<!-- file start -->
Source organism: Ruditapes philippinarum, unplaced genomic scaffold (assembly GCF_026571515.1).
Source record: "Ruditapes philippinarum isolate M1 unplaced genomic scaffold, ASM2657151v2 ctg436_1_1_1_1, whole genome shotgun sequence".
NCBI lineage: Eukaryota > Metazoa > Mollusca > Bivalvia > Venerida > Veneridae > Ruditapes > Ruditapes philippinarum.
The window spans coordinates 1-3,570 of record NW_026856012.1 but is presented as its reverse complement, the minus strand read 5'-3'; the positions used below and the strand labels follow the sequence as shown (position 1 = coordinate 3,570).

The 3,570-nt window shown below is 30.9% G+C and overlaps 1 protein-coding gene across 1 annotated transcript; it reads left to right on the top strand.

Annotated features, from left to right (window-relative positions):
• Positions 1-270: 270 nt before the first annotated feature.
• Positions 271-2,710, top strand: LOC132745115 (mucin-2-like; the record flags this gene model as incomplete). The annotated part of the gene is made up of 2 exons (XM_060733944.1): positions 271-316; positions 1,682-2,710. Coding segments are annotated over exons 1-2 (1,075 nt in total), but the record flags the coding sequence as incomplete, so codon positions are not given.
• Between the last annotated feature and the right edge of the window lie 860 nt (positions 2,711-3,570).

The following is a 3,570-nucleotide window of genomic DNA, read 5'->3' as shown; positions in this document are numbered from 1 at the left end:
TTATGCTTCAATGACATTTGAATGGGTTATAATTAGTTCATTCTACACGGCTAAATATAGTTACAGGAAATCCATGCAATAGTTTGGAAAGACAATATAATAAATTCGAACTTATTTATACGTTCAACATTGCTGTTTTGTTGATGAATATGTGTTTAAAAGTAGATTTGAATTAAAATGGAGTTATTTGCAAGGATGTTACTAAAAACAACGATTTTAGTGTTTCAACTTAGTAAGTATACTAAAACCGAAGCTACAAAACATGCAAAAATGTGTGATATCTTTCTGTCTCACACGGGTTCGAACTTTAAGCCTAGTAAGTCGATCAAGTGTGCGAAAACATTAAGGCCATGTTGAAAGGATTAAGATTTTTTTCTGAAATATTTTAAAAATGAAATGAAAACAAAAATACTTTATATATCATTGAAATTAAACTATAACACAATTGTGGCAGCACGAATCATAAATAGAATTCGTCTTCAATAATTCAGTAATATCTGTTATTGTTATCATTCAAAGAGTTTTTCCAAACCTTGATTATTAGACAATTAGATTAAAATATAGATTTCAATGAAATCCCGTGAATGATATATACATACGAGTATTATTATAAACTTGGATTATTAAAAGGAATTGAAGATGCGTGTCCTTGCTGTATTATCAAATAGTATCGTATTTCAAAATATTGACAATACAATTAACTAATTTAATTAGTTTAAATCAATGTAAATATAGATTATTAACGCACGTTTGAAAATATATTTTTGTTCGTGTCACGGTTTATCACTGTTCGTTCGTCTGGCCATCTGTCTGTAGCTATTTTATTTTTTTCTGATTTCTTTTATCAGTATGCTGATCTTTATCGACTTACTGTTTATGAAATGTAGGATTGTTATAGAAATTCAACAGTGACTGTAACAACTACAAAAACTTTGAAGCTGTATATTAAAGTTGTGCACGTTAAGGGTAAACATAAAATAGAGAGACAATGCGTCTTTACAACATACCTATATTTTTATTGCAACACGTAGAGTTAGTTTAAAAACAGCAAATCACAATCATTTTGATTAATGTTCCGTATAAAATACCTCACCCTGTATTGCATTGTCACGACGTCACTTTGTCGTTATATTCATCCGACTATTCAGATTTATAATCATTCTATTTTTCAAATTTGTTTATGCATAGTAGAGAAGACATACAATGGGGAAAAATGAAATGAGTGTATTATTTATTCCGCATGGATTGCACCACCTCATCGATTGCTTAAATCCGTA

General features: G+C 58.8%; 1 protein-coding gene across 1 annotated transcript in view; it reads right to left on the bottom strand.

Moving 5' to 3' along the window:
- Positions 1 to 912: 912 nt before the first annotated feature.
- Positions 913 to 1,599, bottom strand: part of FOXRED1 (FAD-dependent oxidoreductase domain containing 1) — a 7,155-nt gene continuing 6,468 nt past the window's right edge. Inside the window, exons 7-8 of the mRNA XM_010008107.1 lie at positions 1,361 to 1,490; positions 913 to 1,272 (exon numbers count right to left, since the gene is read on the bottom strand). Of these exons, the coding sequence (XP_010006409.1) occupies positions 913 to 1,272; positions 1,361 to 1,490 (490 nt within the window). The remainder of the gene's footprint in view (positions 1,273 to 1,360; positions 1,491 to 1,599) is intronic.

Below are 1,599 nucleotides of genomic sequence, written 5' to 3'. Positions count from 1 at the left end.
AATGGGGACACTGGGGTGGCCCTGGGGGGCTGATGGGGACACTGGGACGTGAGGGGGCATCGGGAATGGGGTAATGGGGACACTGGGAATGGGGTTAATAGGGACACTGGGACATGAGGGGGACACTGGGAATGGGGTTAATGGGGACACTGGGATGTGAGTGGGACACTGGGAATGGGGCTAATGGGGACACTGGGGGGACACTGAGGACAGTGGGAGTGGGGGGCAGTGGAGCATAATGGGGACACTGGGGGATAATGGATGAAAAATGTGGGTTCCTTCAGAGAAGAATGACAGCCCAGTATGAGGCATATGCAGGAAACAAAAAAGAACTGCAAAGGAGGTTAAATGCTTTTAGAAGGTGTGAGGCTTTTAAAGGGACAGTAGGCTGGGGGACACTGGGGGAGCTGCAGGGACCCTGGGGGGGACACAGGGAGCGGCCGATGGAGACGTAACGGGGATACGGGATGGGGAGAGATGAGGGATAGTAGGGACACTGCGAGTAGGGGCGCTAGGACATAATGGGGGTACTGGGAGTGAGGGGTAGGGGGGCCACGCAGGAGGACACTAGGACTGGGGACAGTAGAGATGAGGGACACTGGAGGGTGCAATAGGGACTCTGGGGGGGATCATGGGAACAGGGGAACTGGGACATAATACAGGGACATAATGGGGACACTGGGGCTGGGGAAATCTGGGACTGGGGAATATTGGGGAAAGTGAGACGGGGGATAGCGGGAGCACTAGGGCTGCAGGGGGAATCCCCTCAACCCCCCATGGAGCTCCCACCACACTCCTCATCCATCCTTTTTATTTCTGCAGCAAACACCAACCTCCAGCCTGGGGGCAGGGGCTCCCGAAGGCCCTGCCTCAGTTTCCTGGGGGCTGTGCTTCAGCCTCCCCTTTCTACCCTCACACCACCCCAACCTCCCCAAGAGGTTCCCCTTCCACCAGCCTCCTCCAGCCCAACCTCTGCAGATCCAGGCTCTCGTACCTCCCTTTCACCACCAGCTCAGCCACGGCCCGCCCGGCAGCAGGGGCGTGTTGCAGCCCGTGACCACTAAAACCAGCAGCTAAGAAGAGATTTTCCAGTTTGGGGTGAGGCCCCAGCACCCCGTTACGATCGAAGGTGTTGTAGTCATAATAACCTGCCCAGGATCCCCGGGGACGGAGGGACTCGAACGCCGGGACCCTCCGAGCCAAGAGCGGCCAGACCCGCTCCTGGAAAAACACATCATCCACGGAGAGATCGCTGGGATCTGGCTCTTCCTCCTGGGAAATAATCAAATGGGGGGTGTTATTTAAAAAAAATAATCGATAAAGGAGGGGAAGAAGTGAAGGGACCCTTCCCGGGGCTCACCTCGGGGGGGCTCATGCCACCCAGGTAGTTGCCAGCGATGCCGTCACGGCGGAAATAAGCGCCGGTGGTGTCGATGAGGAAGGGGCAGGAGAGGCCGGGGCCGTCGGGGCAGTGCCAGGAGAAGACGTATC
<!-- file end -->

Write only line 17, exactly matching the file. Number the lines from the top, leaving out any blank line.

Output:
AATGGGGACACTGGGGTGGCCCTGGGGGGCTGATGGGGACACTGGGACGTGAGGGGGCATCGGGAATGGGGTAATGGGGACACTGGGAATGGGGTTAATAGGGACACTGGGACATGAGGGGGACACTGGGAATGGGGTTAATGGGGACACTGGGATGTGAGTGGGACACTGGGAATGGGGCTAATGGGGACACTGGGGGGACACTGAGGACAGTGGGAGTGGGGGGCAGTGGAGCATAATGGGGACACTGGGGGATAATGGATGAAAAATGTGGGTTCCTTCAGAGAAGAATGACAGCCCAGTATGAGGCATATGCAGGAAACAAAAAAGAACTGCAAAGGAGGTTAAATGCTTTTAGAAGGTGTGAGGCTTTTAAAGGGACAGTAGGCTGGGGGACACTGGGGGAGCTGCAGGGACCCTGGGGGGGACACAGGGAGCGGCCGATGGAGACGTAACGGGGATACGGGATGGGGAGAGATGAGGGATAGTAGGGACACTGCGAGTAGGGGCGCTAGGACATAATGGGGGTACTGGGAGTGAGGGGTAGGGGGGCCACGCAGGAGGACACTAGGACTGGGGACAGTAGAGATGAGGGACACTGGAGGGTGCAATAGGGACTCTGGGGGGGATCATGGGAACAGGGGAACTGGGACATAATACAGGGACATAATGGGGACACTGGGGCTGGGGAAATCTGGGACTGGGGAATATTGGGGAAAGTGAGACGGGGGATAGCGGGAGCACTAGGGCTGCAGGGGGAATCCCCTCAACCCCCCATGGAGCTCCCACCACACTCCTCATCCATCCTTTTTATTTCTGCAGCAAACACCAACCTCCAGCCTGGGGGCAGGGGCTCCCGAAGGCCCTGCCTCAGTTTCCTGGGGGCTGTGCTTCAGCCTCCCCTTTCTACCCTCACACCACCCCAACCTCCCCAAGAGGTTCCCCTTCCACCAGCCTCCTCCAGCCCAACCTCTGCAGATCCAGGCTCTCGTACCTCCCTTTCACCACCAGCTCAGCCACGGCCCGCCCGGCAGCAGGGGCGTGTTGCAGCCCGTGACCACTAAAACCAGCAGCTAAGAAGAGATTTTCCAGTTTGGGGTGAGGCCCCAGCACCCCGTTACGATCGAAGGTGTTGTAGTCATAATAACCTGCCCAGGATCCCCGGGGACGGAGGGACTCGAACGCCGGGACCCTCCGAGCCAAGAGCGGCCAGACCCGCTCCTGGAAAAACACATCATCCACGGAGAGATCGCTGGGATCTGGCTCTTCCTCCTGGGAAATAATCAAATGGGGGGTGTTATTTAAAAAAAATAATCGATAAAGGAGGGGAAGAAGTGAAGGGACCCTTCCCGGGGCTCACCTCGGGGGGGCTCATGCCACCCAGGTAGTTGCCAGCGATGCCGTCACGGCGGAAATAAGCGCCGGTGGTGTCGATGAGGAAGGGGCAGGAGAGGCCGGGGCCGTCGGGGCAGTGCCAGGAGAAGACGTATC